Which Format Do Most Employers Prefer for Resumes

If you’ve been researching how to write a resume, you’ve likely encountered a plethora of advice. Among this resume-related flotsam, you’ve likely seen these words over and over: chronological resume format, functional resume format, and combination/hybrid resume format.

If you’ve been left scratching your head over which type of resume to use, don’t worry – we’ve got your back.

Which resume format do employers prefer? Which one will give you the best odds of landing the job you want? Keep reading to learn how to choose the best resume format for your situation. We’ll discuss what these three resume formats involve and why an applicant might choose to use each one.

Chronological Resume: The Best Resume Format

Woman viewing resume

The chronological or reverse-chronological resume format is hands down the gold standard for resumes. The structure is familiar, expected, professional, and easy to read. Employers can easily scan the heading to find out where you worked last or what you majored in at college. In most cases, employers prefer chronological resumes.

In its simplest form, the chronological resume is arranged in this way:

  • Contact information
  • Skills
  • Work experience
  • Education

Optional sections (for example, Certifications, Licenses, Awards and Honors, Languages, Volunteer Work, Publications, or Hobbies and Interests) may also be included as needed.

The chronological resume highlights your past work experience more than anything else. In many industries, that is what’s most important to the employer. They want to see that you have done something similar before since this means you can do it for them. It is also very good for you if you have a lot of experience in your field.

Sometimes, though, careers don’t make a smooth, linear path. Career gaps or mid-career changes in the field may leave your past experience mismatched with your current goals. Some applicants rely on the functional or practical resume discussed below to bridge the gaps.

Some Employers Hate Functional Resumes

In a quote that has been oft-repeated on numerous career-related websites, a “veteran recruiter within the healthcare trade” once said, “Recruiters hate the functional resume format… it’s a waste of time.”

Functional resumes are designed to highlight skills and abilities rather than experience. If you know how to do something but haven’t done it for secular work, you might opt for a functional resume. The expanded skills section allows you to explain how you acquired and have used each skill.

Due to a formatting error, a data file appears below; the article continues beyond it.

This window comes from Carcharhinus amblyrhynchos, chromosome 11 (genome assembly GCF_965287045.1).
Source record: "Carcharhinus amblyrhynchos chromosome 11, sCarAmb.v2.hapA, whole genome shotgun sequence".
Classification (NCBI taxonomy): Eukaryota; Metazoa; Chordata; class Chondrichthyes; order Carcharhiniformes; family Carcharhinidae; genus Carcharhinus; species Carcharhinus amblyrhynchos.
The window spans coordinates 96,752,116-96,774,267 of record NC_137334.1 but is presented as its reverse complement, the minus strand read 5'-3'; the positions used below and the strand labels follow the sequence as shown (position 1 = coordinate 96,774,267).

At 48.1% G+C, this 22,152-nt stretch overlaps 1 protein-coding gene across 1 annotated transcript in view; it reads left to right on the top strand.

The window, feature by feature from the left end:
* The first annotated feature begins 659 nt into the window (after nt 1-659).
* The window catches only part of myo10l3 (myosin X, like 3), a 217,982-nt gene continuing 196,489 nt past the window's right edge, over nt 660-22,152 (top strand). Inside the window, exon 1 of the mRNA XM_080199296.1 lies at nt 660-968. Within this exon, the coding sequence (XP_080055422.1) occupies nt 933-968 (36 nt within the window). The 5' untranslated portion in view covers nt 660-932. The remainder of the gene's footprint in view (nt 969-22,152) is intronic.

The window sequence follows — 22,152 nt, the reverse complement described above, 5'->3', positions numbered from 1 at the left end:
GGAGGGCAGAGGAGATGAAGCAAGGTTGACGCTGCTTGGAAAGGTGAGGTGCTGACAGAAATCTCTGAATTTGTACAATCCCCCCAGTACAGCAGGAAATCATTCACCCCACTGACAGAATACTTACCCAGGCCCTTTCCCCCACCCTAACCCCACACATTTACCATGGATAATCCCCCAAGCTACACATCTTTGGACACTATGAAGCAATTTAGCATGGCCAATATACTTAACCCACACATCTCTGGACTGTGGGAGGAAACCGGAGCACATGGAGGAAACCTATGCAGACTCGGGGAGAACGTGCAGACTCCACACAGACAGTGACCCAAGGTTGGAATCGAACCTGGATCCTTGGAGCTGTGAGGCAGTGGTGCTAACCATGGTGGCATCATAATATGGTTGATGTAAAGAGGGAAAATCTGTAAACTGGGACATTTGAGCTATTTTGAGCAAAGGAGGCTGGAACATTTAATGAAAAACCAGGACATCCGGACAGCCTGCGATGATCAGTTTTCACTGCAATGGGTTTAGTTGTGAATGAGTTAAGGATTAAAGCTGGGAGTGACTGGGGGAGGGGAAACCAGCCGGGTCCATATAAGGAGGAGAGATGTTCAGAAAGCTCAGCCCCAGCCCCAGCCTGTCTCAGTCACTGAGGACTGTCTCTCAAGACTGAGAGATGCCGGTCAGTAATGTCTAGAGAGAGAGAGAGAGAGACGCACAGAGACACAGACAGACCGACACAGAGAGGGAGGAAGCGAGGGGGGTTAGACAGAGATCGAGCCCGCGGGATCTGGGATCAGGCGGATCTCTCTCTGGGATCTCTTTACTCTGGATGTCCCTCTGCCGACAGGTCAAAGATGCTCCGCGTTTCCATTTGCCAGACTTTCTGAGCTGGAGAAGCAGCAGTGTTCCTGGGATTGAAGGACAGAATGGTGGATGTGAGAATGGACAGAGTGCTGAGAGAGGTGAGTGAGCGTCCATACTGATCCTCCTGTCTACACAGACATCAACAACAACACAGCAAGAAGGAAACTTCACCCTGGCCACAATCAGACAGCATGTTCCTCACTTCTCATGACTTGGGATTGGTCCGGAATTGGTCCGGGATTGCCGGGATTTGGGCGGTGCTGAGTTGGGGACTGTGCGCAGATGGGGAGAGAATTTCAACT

Functional resumes also give you some leeway as to how you list your work experience. In a chronological resume, you typically list no more than three previous employments and only those that occurred within the last ten years.

With a functional resume, however, you can dig deep into your past. You can put the most relevant, rather than the most recent, experience at the top.

As mentioned at the outset of this section, however, a lot of employers do not like to see functional resumes come across their desks. It can make them suspicious that the applicant is trying to hide something. They may feel that the skills and accomplishments listed at the top are taken out of context.

If your circumstances necessitate a divergence from the standard chronological resume, consider the format discussed in the next section.

The Hybrid Resume – A Compromise When Needed

Hybrid resume layout

Hybrid, combination, or chrono-functional resumes strive to give equal weight to skills and experiences. They list your experience in reverse-chronological order while still promoting an expanded skills section.

You might set your hybrid resume up in this way:

  • Contact information
  • Professional summary
  • Relevant skills and proficiencies
  • A dividing line
  • Work History section in reverse-chronological order
  • Education

Hybrid resumes like this one are considered a “safe bet” because they give employers exactly what they expect. The reverse-chronological listing of your last three jobs provides context. Yet, in your summary and skills sections, you can highlight what you can do and how you acquired those abilities – even if they took place in the distant past or outside the work environment.

The line dividing the upper and lower portions of the resume may give some readers additional pause to consider what is written above the line.

These sections are also a great place to include resume keywords, especially if your recent jobs lack transferable skills.

Key Takeaways

Overall, the chronological resume format is preferred by employers, and this will likely remain the case for years to come. Chronological resumes give employers the information they expect in a streamlined, linear overview of your career.

Functional resumes have gained popularity for those without related experience, making a career change, or with employment gaps. However, many employers may be wary of this format.

Instead of a functional resume, you can use a hybrid format that highlights useful skills while still providing the context of a reverse-chronological work experience list.